“Every time I get out of my vehicle I hit the lock button – it’s habit,” says Staff Sgt. Michael Robinson. “Stealing from a vehicle is a crime of opportunity. If the opportunity doesn’t exist, car shoppers generally move on to the next unlocked vehicle. Keeping your doors locked, windows up, and valuables elsewhere is usually all it takes to prevent your vehicle’s contents from being stolen.”

Below are some best practices to help keep car shoppers out of your vehicle.

• Do not leave any property in your vehicle or expect to find it gone when you return later. Thieves will break in for as little as a few coins or a cigarette lighter. If you absolutely must leave items in your vehicle, secure them in the trunk as many thieves routinely check the glove box and under the seat for hidden items. Typical items stolen from vehicles include purses, wallets, credit cards, GPS units, passports, house keys, cash, clothing and sunglasses.

• Do not leave any personal identification in an unattended vehicle or you could become a victim of identity theft. (includes drivers licence, financial documents, credit/debit information or any mail that could identify who you are) Often, the thieves are taking only identification and credit cards from purses, but leave the purse behind and the owner may not realize a theft has occurred until much later. Once armed with a few cards, thieves are able to then apply for, and receive loans in your name, additional credit cards, and cash advances. If you don’t notice the theft for a number of days, the damage done could be extensive.

• Invest in a good anti-theft device, particularly a passive immobilizer. Use a steering wheel lock every time you park your vehicle.

• Secure your license plates with bolts. Criminals commonly steal license plates and use them to avoid being identified while committing other crimes.

• Do not set the ‘Home’ function on your GPS device to your home address, but rather to a nearby intersection, thereby not allowing the suspects to know exactly where you live.

• Do not keep your garage door opener in your vehicle along with any identifying information as this could result in directing the suspects directly to your residence.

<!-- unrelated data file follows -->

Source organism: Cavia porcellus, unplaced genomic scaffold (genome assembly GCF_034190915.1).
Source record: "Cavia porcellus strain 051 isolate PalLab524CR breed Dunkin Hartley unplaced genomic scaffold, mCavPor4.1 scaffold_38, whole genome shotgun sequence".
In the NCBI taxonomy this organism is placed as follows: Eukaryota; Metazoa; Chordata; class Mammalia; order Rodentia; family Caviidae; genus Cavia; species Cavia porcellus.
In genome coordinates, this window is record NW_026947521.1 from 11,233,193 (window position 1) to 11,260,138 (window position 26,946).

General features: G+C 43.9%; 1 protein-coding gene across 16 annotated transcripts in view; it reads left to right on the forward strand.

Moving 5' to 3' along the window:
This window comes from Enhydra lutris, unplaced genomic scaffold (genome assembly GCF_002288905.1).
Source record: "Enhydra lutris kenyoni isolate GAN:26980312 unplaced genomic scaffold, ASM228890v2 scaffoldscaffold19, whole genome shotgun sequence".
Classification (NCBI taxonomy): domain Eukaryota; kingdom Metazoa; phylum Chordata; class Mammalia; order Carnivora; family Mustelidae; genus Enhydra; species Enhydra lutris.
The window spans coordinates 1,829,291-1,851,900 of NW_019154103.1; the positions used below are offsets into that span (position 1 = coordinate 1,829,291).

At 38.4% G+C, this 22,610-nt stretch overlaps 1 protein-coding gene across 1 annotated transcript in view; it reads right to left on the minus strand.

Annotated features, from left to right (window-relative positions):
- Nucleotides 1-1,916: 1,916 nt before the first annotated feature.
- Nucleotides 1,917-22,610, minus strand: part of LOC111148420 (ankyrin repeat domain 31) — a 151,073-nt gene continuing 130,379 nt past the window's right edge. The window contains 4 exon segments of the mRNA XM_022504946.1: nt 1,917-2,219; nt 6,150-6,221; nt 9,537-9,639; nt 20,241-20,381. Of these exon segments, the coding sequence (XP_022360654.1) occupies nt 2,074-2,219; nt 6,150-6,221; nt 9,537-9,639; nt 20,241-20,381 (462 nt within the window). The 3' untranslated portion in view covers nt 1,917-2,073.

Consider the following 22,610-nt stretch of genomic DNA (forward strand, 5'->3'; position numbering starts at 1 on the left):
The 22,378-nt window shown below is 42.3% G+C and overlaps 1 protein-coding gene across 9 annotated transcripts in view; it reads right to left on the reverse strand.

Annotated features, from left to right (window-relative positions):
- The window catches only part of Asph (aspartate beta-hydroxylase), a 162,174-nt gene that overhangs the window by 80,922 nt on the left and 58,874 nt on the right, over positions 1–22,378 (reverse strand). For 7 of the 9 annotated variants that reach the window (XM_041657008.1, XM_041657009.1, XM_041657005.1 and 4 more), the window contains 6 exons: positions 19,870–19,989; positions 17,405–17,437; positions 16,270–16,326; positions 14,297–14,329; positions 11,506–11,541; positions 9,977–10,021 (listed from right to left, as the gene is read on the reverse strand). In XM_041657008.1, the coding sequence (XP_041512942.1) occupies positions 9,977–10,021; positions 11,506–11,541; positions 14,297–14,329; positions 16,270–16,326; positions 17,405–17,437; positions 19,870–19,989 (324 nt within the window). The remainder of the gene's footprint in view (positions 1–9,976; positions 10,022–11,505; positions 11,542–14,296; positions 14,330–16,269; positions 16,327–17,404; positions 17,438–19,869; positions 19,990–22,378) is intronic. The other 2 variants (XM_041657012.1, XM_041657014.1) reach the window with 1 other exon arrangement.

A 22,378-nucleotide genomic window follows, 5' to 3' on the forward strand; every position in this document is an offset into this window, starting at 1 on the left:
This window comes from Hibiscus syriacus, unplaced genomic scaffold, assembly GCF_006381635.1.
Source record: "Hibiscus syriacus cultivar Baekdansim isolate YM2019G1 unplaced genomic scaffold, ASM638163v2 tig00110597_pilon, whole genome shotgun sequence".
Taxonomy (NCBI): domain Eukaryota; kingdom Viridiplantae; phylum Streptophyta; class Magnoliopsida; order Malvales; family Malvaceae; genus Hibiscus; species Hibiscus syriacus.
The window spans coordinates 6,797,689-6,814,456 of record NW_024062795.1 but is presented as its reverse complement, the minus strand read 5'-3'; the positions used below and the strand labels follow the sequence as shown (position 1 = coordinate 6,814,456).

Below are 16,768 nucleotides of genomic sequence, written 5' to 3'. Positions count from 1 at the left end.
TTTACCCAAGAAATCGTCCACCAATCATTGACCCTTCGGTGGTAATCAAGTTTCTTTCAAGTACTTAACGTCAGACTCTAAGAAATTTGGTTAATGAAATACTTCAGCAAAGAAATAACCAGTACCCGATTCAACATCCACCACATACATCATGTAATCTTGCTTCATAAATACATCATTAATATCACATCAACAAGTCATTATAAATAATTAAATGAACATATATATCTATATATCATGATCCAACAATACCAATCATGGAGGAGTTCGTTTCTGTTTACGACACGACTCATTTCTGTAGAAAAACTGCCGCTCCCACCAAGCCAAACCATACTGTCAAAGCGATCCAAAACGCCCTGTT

• If you have a garage, use it all the time when parking at home.

• Always wait for an automatic gate to close behind you when entering or leaving a controlled parking area.

• Do not keep spare keys to your vehicle in the vehicle. Police see this happen all the time. What would have been the theft of some change in the ashtray, turns into a theft of a vehicle.

• If you see any suspicious persons or activities near a vehicle, call the police. Try to get a description of the suspects and their vehicle (including license plate). Do not confront the suspects.

• Park in the open, visible areas. Avoid parking behind fences and hedges.

• At home, light your driveway at night. Elsewhere, park in well-lit areas near pedestrian traffic.

• Record the serial numbers of all items of value. The serial number is the best way police have of tracking property and returning it to the rightful owner.

• When fueling your vehicle, ensure that you have your vehicle’s key with you at all times and lock your vehicle when you go in to pay.

If you have information about crime contact the Terrace RCMP at (250)638-7400 or anonymously through Crime Stoppers by telephone at 1-800-222-TIPS, online at www.terracecrimestoppers.ca.


 


brittany@terracestandard.com

Like us on Facebook and follow us on Twitter

Just Posted

LNG Canada project gradually taking shape

Extensive worker camp now being assembled

Road to Telegraph Creek open during limited hours

All-wheel drive vehicles are permitted from 10 a.m. to 4 p.m. daily

Cullen gets $89,000 in post-MP severance

At 55, the former MP will also be eligible for an $82,000 per annum pension

Skeena Voices | An officer’s best friend

Police canine Eli helps RCMP track suspects and solve cases

VIDEO: Canadian allergists’ group wants Benadryl behind the counter due to side effects

Some doctors say the medication is over-used because of its easy availability

Yelling at your dog might hurt its long-term mental health: study

Researchers find dogs trained using negative reinforcement are more ‘pessimistic’

Vancouver Island soap company releases Lucky Lager beer soap

Beer-infused olive oil soap comes out just in time for holiday shopping

Jagmeet Singh says he’ll vote against throne speech if NDP requests not met

Singh is to meet with Prime Minister Justin Trudeau on Thursday

Community uses loophole to paint 16 rainbow crosswalks after B.C. council says no

So far 11 rainbows are painted and five planned, all since council denied the first proposal in September

Former B.C. youth pastor guilty on one of five sexual assault allegations

Judge cites reasonable doubt in finding Cloverdale couple not guilty of majority of charges

238 and counting: Vancouver gelato shop sets Guinness World record for most flavours

Vince Misceo has come up with 588 different flavours over the decades

Killer who fled to Taiwan day after shooting B.C. man over $80 sentenced 13 years later

The sentence comes 13 years after Shaoxin Zhang, 19, was killed in a Burnaby parking lot

B.C. forest industry trade mission finding new markets in China

Diplomatic tensions eased, minister Doug Donaldson says

Most Read